Interview

It’s a bit easier to work in Hindi cinema: Shivaji Lotan Patil


The National Award-winning director brings to life the events after the assassination of India’s first female prime minister, Indira Gandhi.

Sonal Pandya

Director Shivaji Lotan Patil makes his Hindi film debut with 31st October, a period drama dealing with the immediate aftermath of former Prime Minister Indira Gandhi’s assassination and the persecution of Sikhs that followed. The acclaimed filmmaker won the National Award for Best Director for his Marathi film Dhag (2014), a film that showcases the difficulties a young boy who tries to buck tradition and aim for a life other than working in a crematorium, like his father.

With 31st October, he tackles a sensitive and factual subject. But Patil admits he didn’t face much difficulty while researching the subject. He said, “Google had a lot of stuff about the riots. When the writer Harry (Sachdeva) wrote this story, I wanted to know more about the matter. It’s not just about one family, this affected many more such families and what they went through during this time. While researching the film, we found out so much stuff that we could have made a film on each family. But our film is about the journey of this one family, how they survived going from one corner to the other.

Patil and his team found lots of material online, from photographs, interviews to personal family histories. There was a lot of information attained through newspapers and BBC documentaries. Patil went on to say, "There are some stories that no one knows about. We found tales like that. Taking all of this, we’ve put together a film about 1984. We show the assassination of Indira Gandhi, when the bullets first hit. From 9.30 in the morning, the film follows the entire day, night and the next morning. It was important to show the whole environment and what was happening. Whatever is shown in the film, they are all real-life events.”

Patil got the offer to direct right after winning the National Award for Dhag. He was also wondering what to make as his follow-up feature and didn’t want to spoil his reputation by just taking up any old thing. “I wanted to make a good film after the National Award. This came along and it was a subject which I liked and felt I could make a film on this.”

31st October was cleared by the Committee of Central Board of Film Certification (CBFC) in August. It had its world premiere at the London Indian Film Festival in July 2015. Patil remained confident in his film and said, “We got the response we wanted for the film. Why do we make films? After showing it, we felt that people have liked it.”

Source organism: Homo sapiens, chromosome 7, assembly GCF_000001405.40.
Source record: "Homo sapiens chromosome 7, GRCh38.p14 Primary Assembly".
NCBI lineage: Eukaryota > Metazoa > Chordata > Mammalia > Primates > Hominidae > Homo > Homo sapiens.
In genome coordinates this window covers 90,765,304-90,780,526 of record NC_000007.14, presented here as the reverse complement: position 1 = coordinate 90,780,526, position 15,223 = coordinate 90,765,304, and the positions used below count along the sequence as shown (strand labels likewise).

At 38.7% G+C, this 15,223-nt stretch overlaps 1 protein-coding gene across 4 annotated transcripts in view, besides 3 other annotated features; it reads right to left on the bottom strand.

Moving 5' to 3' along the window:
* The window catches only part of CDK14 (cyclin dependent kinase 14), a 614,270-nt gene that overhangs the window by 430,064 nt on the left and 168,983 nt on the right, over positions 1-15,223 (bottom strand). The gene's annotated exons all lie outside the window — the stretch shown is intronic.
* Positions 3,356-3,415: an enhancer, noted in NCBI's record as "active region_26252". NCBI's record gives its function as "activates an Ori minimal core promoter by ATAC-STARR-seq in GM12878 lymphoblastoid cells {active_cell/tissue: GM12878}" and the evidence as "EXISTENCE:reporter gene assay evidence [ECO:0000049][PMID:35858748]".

Patil reveals that his lead actors, Vir Das and Soha Ali Khan, were both on a shortlist and readily agreed to star in the film. It was easier for the director to transition from Marathi to Hindi cinema. He said, “It’s a bit easier to work in Hindi cinema. Easier because you get money and a budget. I’m not talking about the director’s fees. You get money to make a movie. You don’t get that in Marathi cinema. You have to make a good film in a limited budget and have to think wisely about taking your shots. Some equipment is also not there. In Hindi cinema, you ask and you’ll get what you need. You have to use your head more in Marathi cinema.”

The director also talked about the changes Marathi cinema has seen over the years. He referenced Marathi films following the Hindi formula of casting stars and how that eventually didn’t work. “Prior to the 1980s, it was fine. In the 1980s, it started falling apart. And then after 10 years, the industry felt that content is required. Stars are fine for Hindi cinema, it won’t work for Marathi cinema. After that, good films started again.”

Patil is also insistent on creating good cinema, a sentiment echoed by his lead actress, Khan. He repeatedly talked about making films to show what is going on in the real world. “What we do is show dreams onscreen in Hindi films. Hindi cinema is a big territory and there are many such real-life stories out there. In Marathi films, it’s all about content and you are getting your money’s worth. We are not showing anything old world, it’s about today’s world. But we are showing it in a way that you can learn something. After watching it, you would want to show it to your children. It should change something in people’s lives. This doesn’t happen in Hindi films. It’s much more commercial.”

But Patil holds no grudges against any industry. He just wants to work, it doesn’t matter what language. It should be something what works for either language, Hindi or Marathi. Patil’s next will be a Marathi film, Halal, on the issue of divorce in the Muslim community.